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Re: Absolute pitch discussion

Dear List,

I cannot see how the relation between frequencies and their note names is
genetically coded. The bimodal distribution shows simply that there are two
ways to deal with pitches: in an absolute in and a relative way. What you
will use is determed at the moment your brains get wired. If some one tells
you around your third year: this tone on the piano is do, this one is re,
this one is mi, etc. you will pick that up very easily. If no one tells you,
which is the case in many families, you will learn probably to sing in
kindergarten with several songs which do not attach specific sillables or
vowels to specific tones. On top of that you will probably hear the song on
different absolute pitches. In this case you wil learn to use the relative
relation between pitches. The latter has turned out to be much handier in
our (western) musical practice. 

I do not understand people who think that absolute pitch is a sign of a high
degree of musicality. Absolute pitch can be very annoying, I can tell you.
At my 8th I could not play on my cello together with the piano in my
grandfather's house which was so old that it was about a whole tone lower
than normal. I could not adapt to the fact that my cello (which was tuned to
the piano) gave another note than I expected. At my 18th I could not sing a
song 'a vue' without first learning the melody by singing the note names.
The words of the song would interfere with the notename and therefor the
'targeting' of the note. I could go on with summing up negative points about
AP, such as no 'official' names for the raised or lowered tones and
confusions between notes with the same vowel (fa/la and mi/si) in reaction
time experiments. It is true that when you get older AP weakens and drifts

Given the fact that AP is so common in Chinese and Japanese people, I would
like to know how they teach the musical basics to children. I do not
understand how the simple fact that their language is a tone language
explains the possession of AP. I would like to know e.g. how many chinese
families have an instrument with fixed pitches around in their home. In any
case they have to learn only five tones, while we have seven. (On the other
hand it is sometimes said that the dialects around my birthplace,
Maastricht, are also tone languages).

Kind regards,

Leon van Noorden

-----Original Message-----
From: AUDITORY - Research in Auditory Perception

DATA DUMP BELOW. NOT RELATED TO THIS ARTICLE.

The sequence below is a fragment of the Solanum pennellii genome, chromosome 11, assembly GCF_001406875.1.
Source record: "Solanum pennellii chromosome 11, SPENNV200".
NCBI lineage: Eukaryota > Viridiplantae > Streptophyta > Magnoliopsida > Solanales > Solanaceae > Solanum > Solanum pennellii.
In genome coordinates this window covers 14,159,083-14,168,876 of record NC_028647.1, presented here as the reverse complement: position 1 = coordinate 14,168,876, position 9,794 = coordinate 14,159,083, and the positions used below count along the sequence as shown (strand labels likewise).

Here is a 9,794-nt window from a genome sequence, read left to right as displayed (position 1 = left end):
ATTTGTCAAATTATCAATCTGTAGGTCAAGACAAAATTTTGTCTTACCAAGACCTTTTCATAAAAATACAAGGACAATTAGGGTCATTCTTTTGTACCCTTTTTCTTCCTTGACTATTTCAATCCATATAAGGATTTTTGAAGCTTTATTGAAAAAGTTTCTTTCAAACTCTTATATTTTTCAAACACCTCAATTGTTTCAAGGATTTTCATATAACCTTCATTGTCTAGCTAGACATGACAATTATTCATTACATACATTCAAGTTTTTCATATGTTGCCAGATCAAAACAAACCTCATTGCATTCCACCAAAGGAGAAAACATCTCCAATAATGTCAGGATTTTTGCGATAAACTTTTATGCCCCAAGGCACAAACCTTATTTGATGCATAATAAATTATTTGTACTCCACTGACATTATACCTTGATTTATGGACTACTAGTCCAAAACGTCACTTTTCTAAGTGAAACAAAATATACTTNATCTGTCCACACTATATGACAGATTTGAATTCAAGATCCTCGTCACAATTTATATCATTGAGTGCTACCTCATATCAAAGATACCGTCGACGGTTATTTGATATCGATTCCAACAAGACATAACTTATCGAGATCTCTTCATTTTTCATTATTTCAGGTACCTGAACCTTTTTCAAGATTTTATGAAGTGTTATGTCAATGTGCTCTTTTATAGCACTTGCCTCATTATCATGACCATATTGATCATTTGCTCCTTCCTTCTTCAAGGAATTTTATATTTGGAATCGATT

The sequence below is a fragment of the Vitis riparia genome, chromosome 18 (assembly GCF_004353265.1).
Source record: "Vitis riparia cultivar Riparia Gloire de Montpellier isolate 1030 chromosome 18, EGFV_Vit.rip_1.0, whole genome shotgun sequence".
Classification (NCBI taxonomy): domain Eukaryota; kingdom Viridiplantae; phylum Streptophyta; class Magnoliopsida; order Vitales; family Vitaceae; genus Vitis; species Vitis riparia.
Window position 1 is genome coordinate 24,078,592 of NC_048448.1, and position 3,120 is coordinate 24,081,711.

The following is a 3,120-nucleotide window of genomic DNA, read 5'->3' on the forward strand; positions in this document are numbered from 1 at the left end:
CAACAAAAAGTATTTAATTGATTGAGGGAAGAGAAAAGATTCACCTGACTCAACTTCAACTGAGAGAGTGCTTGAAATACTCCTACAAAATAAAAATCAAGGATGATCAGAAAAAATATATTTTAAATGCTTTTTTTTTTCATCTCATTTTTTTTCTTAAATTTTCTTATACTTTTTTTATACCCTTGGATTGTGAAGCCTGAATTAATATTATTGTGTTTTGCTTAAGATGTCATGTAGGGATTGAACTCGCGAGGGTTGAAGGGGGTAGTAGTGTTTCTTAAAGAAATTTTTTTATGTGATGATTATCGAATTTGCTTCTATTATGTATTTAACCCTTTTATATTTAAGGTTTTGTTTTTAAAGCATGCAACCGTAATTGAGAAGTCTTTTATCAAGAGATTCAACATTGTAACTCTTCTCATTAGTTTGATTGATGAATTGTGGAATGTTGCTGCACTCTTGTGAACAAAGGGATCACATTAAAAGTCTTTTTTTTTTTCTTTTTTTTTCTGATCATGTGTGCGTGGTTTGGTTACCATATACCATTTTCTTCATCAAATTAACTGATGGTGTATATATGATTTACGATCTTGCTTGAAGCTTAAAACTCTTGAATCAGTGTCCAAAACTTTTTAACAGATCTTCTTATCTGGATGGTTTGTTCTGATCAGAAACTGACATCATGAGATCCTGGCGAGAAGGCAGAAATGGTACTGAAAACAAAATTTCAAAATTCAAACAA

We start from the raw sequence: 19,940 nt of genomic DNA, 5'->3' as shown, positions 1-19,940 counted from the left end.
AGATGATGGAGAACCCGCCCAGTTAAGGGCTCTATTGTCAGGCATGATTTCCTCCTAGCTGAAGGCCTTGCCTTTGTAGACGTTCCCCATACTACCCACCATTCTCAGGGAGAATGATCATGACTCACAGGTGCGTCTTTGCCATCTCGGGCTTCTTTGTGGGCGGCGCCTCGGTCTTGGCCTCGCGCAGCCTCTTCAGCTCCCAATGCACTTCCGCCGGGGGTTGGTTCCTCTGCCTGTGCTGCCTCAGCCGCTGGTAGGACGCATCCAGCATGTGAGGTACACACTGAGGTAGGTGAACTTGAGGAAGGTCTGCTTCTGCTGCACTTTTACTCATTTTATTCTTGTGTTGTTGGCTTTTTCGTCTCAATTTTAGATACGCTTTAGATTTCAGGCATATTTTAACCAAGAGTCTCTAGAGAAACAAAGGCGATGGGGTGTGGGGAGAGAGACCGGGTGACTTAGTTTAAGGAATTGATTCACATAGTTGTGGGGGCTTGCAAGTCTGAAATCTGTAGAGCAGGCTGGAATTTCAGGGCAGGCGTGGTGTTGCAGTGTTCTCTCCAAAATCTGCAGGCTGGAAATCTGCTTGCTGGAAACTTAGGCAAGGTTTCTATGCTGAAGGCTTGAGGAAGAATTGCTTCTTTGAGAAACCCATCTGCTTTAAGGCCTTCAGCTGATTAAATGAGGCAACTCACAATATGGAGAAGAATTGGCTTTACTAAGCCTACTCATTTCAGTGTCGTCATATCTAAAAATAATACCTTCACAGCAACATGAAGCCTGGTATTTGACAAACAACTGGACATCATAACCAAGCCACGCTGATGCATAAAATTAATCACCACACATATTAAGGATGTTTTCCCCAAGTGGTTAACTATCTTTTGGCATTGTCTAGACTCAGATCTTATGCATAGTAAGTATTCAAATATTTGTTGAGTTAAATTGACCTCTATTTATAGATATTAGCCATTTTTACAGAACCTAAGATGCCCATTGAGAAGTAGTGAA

[mailto:AUDITORY@xxxxxxxxxxxxxxx] On Behalf Of Martin Braun
Sent: zaterdag 1 september 2007 1:44
To: AUDITORY@xxxxxxxxxxxxxxx
Subject: Re: Absolute pitch discussion

Bill Yund wrote:

"A skill will show such a bimodal distribution if it
is something that is not learned in normal everyday activities.  Those
who take up activities that teach the skill will be on one end of the
distribution and us others will be on the other end."

This is simply not true. Any skill teaching in a group of subjects results 
in a one-mode distribution of the teaching results. All environmental 
factors and all teaching activities, however, that have been associated with

the development of absolute pitch clearly result in a two-mode distribution:

a zero-AP cluster that is sharply separated from an excellent AP cluster. No

environmental factor can explain this dichotomy.

In certain tasks of problem solving it can happen that two discrete 
strategies are possible. In such a case test results can be bimodal. Pitch 
naming is not such a case.


Martin Braun
Neuroscience of Music
S-671 95 Klässbol
web site: http://w1.570.telia.com/~u57011259/index.htm

----- Original Message ----- 
From: "yund" <yund@xxxxxxxxx>
To: <AUDITORY@xxxxxxxxxxxxxxx>
Sent: Saturday, September 01, 2007 12:43 AM
Subject: Re: Absolute pitch discussion

Contrary to Braun's claim, a bimodal distribution like that of Fig. 1
in the PNAS paper, is not strong (or even weak) evidence for a simple
genetic factor.  A skill will show such a bimodal distribution if it
is something that is not learned in normal everyday activities.  Those
who take up activities that teach the skill will be on one end of the
distribution and us others will be on the other end.  Of course, there
will also be some individuals in the intermediate range (as in the cited
Fig. 1) due to statistical properties of testing, incomplete learning,
generalization from other abilities, or something else.

Another possible explanation (also more likely than a simple genetic
factor) is an early environmental factor that biases development of the

I am not an expert in genetics, but I have often heard my wife (who does
have these credentials) vent her frustrations at claims of a simple
genetic factor on the basis of such non-evidence.

Bill Yund
E. William Yund, Ph.D.

Hearing Loss Research Laboratory (151/MTZ)
VA Northern California Health Care System
150 Muir Road
Martinez, CA 94553

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